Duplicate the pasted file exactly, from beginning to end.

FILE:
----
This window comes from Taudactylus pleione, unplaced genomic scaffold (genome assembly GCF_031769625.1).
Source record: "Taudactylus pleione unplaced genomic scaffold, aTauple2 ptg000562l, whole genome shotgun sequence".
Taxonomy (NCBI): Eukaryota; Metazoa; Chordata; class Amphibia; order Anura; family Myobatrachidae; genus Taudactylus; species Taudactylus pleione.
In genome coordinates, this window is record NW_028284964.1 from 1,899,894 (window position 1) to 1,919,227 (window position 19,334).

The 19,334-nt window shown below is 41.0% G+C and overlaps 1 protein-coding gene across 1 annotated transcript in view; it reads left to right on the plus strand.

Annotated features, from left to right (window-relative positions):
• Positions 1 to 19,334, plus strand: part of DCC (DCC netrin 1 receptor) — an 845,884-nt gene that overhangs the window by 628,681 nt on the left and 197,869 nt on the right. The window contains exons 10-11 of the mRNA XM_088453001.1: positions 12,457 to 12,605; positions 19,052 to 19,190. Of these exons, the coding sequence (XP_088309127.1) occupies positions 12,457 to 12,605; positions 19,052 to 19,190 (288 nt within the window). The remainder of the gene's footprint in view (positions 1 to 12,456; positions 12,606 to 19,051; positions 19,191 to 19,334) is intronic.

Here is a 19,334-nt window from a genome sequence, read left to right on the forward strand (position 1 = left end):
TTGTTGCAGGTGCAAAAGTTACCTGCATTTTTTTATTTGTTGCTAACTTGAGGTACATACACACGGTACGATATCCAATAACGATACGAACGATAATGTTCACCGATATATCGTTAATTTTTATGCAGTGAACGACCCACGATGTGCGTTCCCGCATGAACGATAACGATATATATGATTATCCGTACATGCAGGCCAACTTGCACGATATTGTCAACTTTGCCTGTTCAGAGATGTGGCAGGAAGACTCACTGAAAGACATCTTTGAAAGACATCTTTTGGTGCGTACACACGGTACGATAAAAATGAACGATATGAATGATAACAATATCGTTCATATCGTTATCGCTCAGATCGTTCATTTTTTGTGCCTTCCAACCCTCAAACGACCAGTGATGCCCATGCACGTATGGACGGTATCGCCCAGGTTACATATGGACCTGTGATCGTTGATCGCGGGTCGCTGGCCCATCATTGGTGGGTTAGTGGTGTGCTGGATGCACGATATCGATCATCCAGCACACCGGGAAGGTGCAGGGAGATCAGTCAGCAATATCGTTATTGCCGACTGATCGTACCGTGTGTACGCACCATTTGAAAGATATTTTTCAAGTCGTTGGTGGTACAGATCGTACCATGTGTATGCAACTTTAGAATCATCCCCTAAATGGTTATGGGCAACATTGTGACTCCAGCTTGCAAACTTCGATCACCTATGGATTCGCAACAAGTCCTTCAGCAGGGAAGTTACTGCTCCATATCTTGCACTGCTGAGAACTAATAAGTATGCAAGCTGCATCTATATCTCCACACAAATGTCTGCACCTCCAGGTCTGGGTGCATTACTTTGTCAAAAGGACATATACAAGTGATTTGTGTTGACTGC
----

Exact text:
This window comes from Taudactylus pleione, unplaced genomic scaffold (genome assembly GCF_031769625.1).
Source record: "Taudactylus pleione unplaced genomic scaffold, aTauple2 ptg000562l, whole genome shotgun sequence".
Taxonomy (NCBI): Eukaryota; Metazoa; Chordata; class Amphibia; order Anura; family Myobatrachidae; genus Taudactylus; species Taudactylus pleione.
In genome coordinates, this window is record NW_028284964.1 from 1,899,894 (window position 1) to 1,919,227 (window position 19,334).

The 19,334-nt window shown below is 41.0% G+C and overlaps 1 protein-coding gene across 1 annotated transcript in view; it reads left to right on the plus strand.

Annotated features, from left to right (window-relative positions):
• Positions 1 to 19,334, plus strand: part of DCC (DCC netrin 1 receptor) — an 845,884-nt gene that overhangs the window by 628,681 nt on the left and 197,869 nt on the right. The window contains exons 10-11 of the mRNA XM_088453001.1: positions 12,457 to 12,605; positions 19,052 to 19,190. Of these exons, the coding sequence (XP_088309127.1) occupies positions 12,457 to 12,605; positions 19,052 to 19,190 (288 nt within the window). The remainder of the gene's footprint in view (positions 1 to 12,456; positions 12,606 to 19,051; positions 19,191 to 19,334) is intronic.

Here is a 19,334-nt window from a genome sequence, read left to right on the forward strand (position 1 = left end):
TTGTTGCAGGTGCAAAAGTTACCTGCATTTTTTTATTTGTTGCTAACTTGAGGTACATACACACGGTACGATATCCAATAACGATACGAACGATAATGTTCACCGATATATCGTTAATTTTTATGCAGTGAACGACCCACGATGTGCGTTCCCGCATGAACGATAACGATATATATGATTATCCGTACATGCAGGCCAACTTGCACGATATTGTCAACTTTGCCTGTTCAGAGATGTGGCAGGAAGACTCACTGAAAGACATCTTTGAAAGACATCTTTTGGTGCGTACACACGGTACGATAAAAATGAACGATATGAATGATAACAATATCGTTCATATCGTTATCGCTCAGATCGTTCATTTTTTGTGCCTTCCAACCCTCAAACGACCAGTGATGCCCATGCACGTATGGACGGTATCGCCCAGGTTACATATGGACCTGTGATCGTTGATCGCGGGTCGCTGGCCCATCATTGGTGGGTTAGTGGTGTGCTGGATGCACGATATCGATCATCCAGCACACCGGGAAGGTGCAGGGAGATCAGTCAGCAATATCGTTATTGCCGACTGATCGTACCGTGTGTACGCACCATTTGAAAGATATTTTTCAAGTCGTTGGTGGTACAGATCGTACCATGTGTATGCAACTTTAGAATCATCCCCTAAATGGTTATGGGCAACATTGTGACTCCAGCTTGCAAACTTCGATCACCTATGGATTCGCAACAAGTCCTTCAGCAGGGAAGTTACTGCTCCATATCTTGCACTGCTGAGAACTAATAAGTATGCAAGCTGCATCTATATCTCCACACAAATGTCTGCACCTCCAGGTCTGGGTGCATTACTTTGTCAAAAGGACATATACAAGTGATTTGTGTTGACTGC